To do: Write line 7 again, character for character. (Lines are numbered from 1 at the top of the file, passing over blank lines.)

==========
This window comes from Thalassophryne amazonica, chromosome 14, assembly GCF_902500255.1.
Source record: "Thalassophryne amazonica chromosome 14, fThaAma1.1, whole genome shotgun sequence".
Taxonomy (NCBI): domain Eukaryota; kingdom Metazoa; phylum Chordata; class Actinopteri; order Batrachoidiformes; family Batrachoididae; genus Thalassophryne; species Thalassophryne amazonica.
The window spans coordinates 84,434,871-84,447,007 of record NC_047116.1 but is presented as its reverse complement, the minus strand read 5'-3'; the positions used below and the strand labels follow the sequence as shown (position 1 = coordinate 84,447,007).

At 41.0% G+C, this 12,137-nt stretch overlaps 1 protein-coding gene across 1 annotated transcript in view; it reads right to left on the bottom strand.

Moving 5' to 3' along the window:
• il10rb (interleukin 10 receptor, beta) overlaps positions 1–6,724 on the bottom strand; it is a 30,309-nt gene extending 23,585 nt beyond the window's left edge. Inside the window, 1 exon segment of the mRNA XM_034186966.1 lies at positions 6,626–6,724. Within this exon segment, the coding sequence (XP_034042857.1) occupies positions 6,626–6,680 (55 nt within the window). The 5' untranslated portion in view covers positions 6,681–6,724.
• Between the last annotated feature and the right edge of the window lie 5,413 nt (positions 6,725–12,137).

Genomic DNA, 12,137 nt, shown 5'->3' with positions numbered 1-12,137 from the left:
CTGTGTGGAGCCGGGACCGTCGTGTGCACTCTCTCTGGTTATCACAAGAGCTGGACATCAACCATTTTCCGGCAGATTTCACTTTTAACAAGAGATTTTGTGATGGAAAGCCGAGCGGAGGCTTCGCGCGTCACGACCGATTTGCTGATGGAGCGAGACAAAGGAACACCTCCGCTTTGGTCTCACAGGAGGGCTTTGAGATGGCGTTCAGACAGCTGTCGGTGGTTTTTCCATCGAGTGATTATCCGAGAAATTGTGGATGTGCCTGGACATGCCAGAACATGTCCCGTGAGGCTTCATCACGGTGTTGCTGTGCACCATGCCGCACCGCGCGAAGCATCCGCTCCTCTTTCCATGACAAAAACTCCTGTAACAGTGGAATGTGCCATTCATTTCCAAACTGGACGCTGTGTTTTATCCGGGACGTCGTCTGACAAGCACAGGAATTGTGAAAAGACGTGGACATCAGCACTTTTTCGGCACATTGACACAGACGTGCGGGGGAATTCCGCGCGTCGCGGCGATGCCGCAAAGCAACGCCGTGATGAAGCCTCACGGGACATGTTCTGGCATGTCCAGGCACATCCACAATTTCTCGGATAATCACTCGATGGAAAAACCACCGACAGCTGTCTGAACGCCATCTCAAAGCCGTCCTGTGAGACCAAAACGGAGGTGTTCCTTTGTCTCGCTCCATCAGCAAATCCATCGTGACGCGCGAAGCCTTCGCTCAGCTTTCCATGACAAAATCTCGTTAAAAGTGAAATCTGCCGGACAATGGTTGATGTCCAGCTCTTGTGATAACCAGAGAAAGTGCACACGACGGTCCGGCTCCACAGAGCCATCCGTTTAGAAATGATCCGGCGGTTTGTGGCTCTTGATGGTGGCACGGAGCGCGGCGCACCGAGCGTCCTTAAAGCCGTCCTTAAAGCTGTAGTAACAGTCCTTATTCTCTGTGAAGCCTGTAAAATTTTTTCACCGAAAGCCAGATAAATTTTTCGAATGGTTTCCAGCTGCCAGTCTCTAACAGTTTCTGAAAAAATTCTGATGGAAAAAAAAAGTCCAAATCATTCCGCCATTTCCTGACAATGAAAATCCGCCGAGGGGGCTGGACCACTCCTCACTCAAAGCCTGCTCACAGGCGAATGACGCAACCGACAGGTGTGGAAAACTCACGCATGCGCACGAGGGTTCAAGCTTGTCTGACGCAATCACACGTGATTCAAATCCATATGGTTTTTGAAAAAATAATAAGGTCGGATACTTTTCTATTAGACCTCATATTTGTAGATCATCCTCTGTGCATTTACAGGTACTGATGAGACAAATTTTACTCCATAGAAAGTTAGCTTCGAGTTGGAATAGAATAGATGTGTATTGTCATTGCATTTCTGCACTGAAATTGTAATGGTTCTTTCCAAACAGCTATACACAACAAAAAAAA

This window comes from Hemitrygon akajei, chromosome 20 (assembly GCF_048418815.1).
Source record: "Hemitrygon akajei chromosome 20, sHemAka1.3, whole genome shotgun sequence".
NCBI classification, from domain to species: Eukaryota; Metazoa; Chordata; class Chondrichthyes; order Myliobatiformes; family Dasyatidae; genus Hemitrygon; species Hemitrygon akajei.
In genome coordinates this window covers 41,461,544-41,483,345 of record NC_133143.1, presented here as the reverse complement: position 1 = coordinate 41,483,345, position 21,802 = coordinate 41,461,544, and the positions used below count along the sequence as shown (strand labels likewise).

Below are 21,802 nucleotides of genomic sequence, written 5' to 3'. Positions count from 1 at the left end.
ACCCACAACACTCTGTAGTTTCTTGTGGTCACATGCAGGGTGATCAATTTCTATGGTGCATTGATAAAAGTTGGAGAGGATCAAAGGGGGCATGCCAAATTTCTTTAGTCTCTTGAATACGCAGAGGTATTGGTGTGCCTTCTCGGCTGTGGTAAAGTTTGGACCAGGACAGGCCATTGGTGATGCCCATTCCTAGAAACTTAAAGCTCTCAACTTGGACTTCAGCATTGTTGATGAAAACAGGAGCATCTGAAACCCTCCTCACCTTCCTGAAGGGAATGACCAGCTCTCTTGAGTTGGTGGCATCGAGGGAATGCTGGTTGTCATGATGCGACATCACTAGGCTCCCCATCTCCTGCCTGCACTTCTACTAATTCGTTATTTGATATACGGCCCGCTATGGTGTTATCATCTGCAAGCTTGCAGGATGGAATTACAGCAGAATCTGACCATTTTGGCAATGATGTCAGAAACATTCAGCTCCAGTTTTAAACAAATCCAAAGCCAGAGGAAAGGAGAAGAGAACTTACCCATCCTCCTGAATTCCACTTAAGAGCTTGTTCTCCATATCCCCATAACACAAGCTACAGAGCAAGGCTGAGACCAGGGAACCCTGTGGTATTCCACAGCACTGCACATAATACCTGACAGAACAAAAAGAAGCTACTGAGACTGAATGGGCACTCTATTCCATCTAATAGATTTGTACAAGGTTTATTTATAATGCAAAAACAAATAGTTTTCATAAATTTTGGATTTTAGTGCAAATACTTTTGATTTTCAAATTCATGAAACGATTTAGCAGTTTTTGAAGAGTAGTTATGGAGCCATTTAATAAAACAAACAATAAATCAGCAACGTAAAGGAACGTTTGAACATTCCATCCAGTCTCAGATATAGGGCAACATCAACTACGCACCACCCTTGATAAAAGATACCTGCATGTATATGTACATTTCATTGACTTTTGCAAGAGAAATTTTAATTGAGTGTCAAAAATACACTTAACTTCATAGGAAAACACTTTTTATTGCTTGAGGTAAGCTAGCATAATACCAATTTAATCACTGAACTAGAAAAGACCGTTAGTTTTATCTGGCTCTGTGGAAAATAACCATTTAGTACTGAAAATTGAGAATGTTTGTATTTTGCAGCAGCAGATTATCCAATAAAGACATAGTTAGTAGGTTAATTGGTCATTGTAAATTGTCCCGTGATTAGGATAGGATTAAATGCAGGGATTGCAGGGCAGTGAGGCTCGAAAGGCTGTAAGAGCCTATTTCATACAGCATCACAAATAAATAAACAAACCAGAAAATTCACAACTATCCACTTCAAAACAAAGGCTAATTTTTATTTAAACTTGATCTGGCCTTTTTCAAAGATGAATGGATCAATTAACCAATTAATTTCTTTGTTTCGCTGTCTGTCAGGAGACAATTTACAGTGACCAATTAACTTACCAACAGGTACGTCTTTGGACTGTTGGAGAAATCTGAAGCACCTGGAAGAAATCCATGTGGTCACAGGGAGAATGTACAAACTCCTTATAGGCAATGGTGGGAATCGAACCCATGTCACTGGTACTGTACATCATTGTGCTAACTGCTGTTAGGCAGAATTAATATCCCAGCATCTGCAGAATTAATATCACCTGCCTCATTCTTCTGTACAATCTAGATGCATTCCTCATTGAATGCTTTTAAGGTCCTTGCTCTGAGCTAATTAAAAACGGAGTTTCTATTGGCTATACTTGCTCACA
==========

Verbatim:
• il10rb (interleukin 10 receptor, beta) overlaps positions 1–6,724 on the bottom strand; it is a 30,309-nt gene extending 23,585 nt beyond the window's left edge. Inside the window, 1 exon segment of the mRNA XM_034186966.1 lies at positions 6,626–6,724. Within this exon segment, the coding sequence (XP_034042857.1) occupies positions 6,626–6,680 (55 nt within the window). The 5' untranslated portion in view covers positions 6,681–6,724.